A movie like Space Sweepers would probably have been promptly ignored by western audiences of the past, brushed aside as a frivolous foreign film of no cultural consequence to viewers hailing from Western Europe or North America. We are living in a new era, however, an era in which a South Korean movie made by South Korean filmmakers and starring South Korean actors was awarded Best Picture at the Academy Awards. Some, myself included, consider this change to be a positive one for the film industry. It’s a wonderful thing to be exposed to artists’ voices that you may never come into contact with normally. There are plenty of fresh and exciting stories out there just waiting to be told, stories that do not align with the conventional Hollywood zeitgeist.
Enter Space Sweepers, a rollicking sci-fi space adventure from South Korean director Jo Sung-hee. The film takes place in the year 2092. Its futuristic setting is populated with well-worn science fiction imagery and familiar tropes of the genre.
The plot doesn’t exactly reinvent the sci-fi wheel, either. Earth has essentially become an uninhabitable wasteland, and a select few of humanity have been chosen by the duplicitous mega-corporation UTS to populate a new home for the human race on Mars. UTS is headed by the mysterious James Sullivan (Richard Armitage), whose intentions for the Mars colony are (quite obviously) not as altruistic as he would have the desperate swaths of people left on Earth believe.
Our central characters come in the form of the misfit crew of the Victory, a spaceship dedicated to the titular practice of space sweeping. Sweeping entails scouring the outer reaches of space in search of harmful chunks of debris that, when collected and cleansed from the atmosphere, can subsequently be parlayed into a payday for our sweeper protagonists. The Victory is manned by Tae-ho, a former UTS law enforcement officer whose hunt for his missing daughter provides a significant portion of the film’s emotional heft, Captain Jang, the ruthless and cunning leader of the Victory’s ragtag bunch, Tiger Park, a brooding strongman whose hardened exterior veils a tender and compassionate soul, and Bubs, a robot with an unruly and sassy disposition.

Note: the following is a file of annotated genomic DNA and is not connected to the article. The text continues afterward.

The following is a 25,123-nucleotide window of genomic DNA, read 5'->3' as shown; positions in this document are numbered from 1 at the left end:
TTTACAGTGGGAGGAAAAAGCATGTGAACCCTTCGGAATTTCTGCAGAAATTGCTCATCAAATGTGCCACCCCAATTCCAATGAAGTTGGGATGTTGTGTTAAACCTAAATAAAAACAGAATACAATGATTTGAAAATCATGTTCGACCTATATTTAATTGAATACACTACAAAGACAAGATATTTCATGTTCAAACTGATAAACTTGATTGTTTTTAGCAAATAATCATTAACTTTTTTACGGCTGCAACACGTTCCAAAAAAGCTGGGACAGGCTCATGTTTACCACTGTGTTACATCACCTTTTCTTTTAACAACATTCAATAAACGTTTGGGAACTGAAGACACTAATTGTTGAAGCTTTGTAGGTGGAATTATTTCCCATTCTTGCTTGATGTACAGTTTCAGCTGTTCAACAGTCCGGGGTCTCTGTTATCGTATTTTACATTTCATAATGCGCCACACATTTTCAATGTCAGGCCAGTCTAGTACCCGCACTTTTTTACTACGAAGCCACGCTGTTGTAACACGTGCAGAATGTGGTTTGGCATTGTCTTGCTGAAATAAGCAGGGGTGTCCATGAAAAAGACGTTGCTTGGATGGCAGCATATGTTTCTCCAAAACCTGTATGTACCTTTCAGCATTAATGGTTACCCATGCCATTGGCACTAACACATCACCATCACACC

If you feel like you’ve seen those character archetypes blended together before, you’re not crazy. Space Sweepers takes obvious inspiration from popular space operas of yesteryear. Films like Star Wars and Guardians of the Galaxy tread the same narrative waters that Jo Sung-hee’s movie explores. But that doesn’t necessarily make this particular film, which is being lauded as the very first South Korean blockbuster set in space, a failure in its own right.
Though eminently familiar in a lot of ways, Space Sweepers is able to generate enough of a distinctive personality to offset its liberal use of genre clichés. And considering the movie’s modest budget and the relative dearth of similar space-oriented films within the context of South Korean cinema, it’s hard not to admire and applaud Space Sweepers‘ visual prowess. There are moments when the filmmakers’ limited resources become apparent, as is true for any mid-budget picture. However, these moments are few and far between, and the film maintains an impressive level of visual panache for much of its run time.
There’s nothing particularly ground-breaking being done from a filmmaking or storytelling perspective, but I nevertheless found myself reasonably charmed by Space Sweepers‘ enjoyable science fiction sensibilities. If you consider yourself a sci-fi junkie or are just curious about what a South Korean space adventure would look like, you could do far worse than Space Sweepers. It’s not going to have the meteoric cultural impact of a movie like Parasite, but I’d venture to say it’s worth your time, even if it does run about 20 minutes too long.
Also, just a PSA, make sure to switch off the the distracting English-dubbed version of the film if you’re planning on watching it. This is the default setting on Netflix, and it’s how I watched the first half of the movie. After coming to my senses and switching to the original Korean version with English subtitles, my viewing experience noticeably improved.
sci-fi, Adventure | South Korea, 2020 | NC-15 | 5th February 2021 | Netflix Originals | Dir.Sung-hee Jo | Song Joong-Ki, Kim Tae-ri, Seon-kyu Jin